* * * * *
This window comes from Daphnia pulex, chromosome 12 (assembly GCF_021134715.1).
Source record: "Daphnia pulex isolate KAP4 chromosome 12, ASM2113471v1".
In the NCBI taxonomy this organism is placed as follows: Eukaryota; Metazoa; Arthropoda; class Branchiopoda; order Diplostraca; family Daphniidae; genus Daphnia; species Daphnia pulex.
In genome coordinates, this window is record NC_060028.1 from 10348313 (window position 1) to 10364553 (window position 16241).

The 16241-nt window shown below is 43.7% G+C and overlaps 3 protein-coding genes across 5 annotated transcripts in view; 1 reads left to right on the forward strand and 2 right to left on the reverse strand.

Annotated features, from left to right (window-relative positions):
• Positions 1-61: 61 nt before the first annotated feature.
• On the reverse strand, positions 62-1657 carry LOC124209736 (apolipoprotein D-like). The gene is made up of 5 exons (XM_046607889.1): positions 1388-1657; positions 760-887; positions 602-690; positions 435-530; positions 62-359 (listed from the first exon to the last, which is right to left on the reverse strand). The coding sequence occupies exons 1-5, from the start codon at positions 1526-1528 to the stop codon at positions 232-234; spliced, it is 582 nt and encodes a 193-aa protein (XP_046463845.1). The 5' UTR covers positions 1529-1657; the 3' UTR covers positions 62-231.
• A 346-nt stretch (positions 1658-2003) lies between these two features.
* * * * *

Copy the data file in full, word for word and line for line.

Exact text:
This window comes from Daphnia pulex, chromosome 12 (assembly GCF_021134715.1).
Source record: "Daphnia pulex isolate KAP4 chromosome 12, ASM2113471v1".
In the NCBI taxonomy this organism is placed as follows: Eukaryota; Metazoa; Arthropoda; class Branchiopoda; order Diplostraca; family Daphniidae; genus Daphnia; species Daphnia pulex.
In genome coordinates, this window is record NC_060028.1 from 10348313 (window position 1) to 10364553 (window position 16241).

The 16241-nt window shown below is 43.7% G+C and overlaps 3 protein-coding genes across 5 annotated transcripts in view; 1 reads left to right on the forward strand and 2 right to left on the reverse strand.

Annotated features, from left to right (window-relative positions):
• Positions 1-61: 61 nt before the first annotated feature.
• On the reverse strand, positions 62-1657 carry LOC124209736 (apolipoprotein D-like). The gene is made up of 5 exons (XM_046607889.1): positions 1388-1657; positions 760-887; positions 602-690; positions 435-530; positions 62-359 (listed from the first exon to the last, which is right to left on the reverse strand). The coding sequence occupies exons 1-5, from the start codon at positions 1526-1528 to the stop codon at positions 232-234; spliced, it is 582 nt and encodes a 193-aa protein (XP_046463845.1). The 5' UTR covers positions 1529-1657; the 3' UTR covers positions 62-231.
• A 346-nt stretch (positions 1658-2003) lies between these two features.